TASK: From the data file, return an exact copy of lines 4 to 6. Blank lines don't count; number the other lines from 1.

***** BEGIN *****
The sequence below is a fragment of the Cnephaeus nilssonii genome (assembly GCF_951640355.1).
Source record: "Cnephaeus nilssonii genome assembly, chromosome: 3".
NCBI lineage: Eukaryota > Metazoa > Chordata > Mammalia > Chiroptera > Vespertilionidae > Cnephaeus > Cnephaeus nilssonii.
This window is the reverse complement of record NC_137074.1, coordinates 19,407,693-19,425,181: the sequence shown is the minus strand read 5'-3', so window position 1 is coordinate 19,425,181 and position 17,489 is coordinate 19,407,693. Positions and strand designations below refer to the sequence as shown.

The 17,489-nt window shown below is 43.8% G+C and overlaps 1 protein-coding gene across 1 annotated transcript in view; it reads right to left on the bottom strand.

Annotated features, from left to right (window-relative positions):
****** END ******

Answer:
This window is the reverse complement of record NC_137074.1, coordinates 19,407,693-19,425,181: the sequence shown is the minus strand read 5'-3', so window position 1 is coordinate 19,425,181 and position 17,489 is coordinate 19,407,693. Positions and strand designations below refer to the sequence as shown.

The 17,489-nt window shown below is 43.8% G+C and overlaps 1 protein-coding gene across 1 annotated transcript in view; it reads right to left on the bottom strand.

Annotated features, from left to right (window-relative positions):